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The Resource Center has all the info you'll need From content to user feedback, the resource center has the information you need for every level of the entrepreneurial process.
Joan and Stephen Carter's small company gives back to entrepreneurship in a big way through the Junior Achievement program.
The founder of an Internet-services provider ignores the mantra of the boom years of the late 1990s that fast growth would equal fast profit and opted instead for what he calls a "sensible" approach to building a company. That is a business model based on the need to turn a profit and tactics for doing so, the author writes.
Leveraging your advisors and directors is a lot like managing your customers: Accurate information and clear communication are key to a good relationship. Recruiting knowledgeable executives from established, prestigious companies is a good way to gain experience and credibility-but for this serial start-up founder, it's even more important to ask them the right questions and pay attention to their suggestions.
In every company there are a series of critical paths-courses to a conclusion that employees have to run, under intense time pressure, to keep the company meeting goals and hitting objectives so that it keeps moving forward. If someone is blocking the critical path, then that person has to get out of the way. If he or she cannot find a way to get out of the critical path, then the CEO has to step in and clear the way so that the race can continue.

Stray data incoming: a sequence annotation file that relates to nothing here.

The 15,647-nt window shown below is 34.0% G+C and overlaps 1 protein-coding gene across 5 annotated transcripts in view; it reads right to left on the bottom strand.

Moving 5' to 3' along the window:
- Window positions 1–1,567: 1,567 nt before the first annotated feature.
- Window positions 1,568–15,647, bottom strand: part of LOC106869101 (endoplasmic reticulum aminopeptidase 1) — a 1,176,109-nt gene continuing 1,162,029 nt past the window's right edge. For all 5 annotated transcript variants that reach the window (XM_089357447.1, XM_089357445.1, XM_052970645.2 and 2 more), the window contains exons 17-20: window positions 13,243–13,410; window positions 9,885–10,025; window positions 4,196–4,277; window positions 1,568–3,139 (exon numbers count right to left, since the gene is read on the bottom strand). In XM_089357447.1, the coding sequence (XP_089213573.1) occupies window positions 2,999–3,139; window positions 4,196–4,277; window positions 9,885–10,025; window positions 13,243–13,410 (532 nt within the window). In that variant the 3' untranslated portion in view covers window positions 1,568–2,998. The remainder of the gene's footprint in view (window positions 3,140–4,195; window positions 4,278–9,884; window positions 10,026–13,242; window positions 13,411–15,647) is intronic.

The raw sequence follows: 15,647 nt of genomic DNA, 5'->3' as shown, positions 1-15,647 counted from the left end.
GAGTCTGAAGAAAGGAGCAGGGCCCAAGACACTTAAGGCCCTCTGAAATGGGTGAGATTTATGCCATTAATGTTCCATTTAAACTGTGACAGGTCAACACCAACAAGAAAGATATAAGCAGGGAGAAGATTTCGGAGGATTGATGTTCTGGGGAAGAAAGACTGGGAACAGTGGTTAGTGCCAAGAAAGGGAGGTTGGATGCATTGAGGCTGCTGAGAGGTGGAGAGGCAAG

Through university lectures and financial support, Maxine Clark is giving the next generation of entrepreneurs a leg up.
Making a little girl's life better may rival extensive work with his alma mater as Stephen Cooper's most rewarding giving back.
Mentoring is fundamental for women entrepreneurs, writes the author, who ranks as a pioneer among entrepreneurial women for having launched a cable-programming network in the 1970s.
Physician turned venture capitalist Drew Senyei sees education as society's great equalizer.
Recognizing the needs of technology start-ups, Bob Guller started an organization that provides space and support.
Pittsburg, Kansas and Pittsburg State University benefit from the broad generosity of Gene Bicknell, who gives because "it's the right thing to do."
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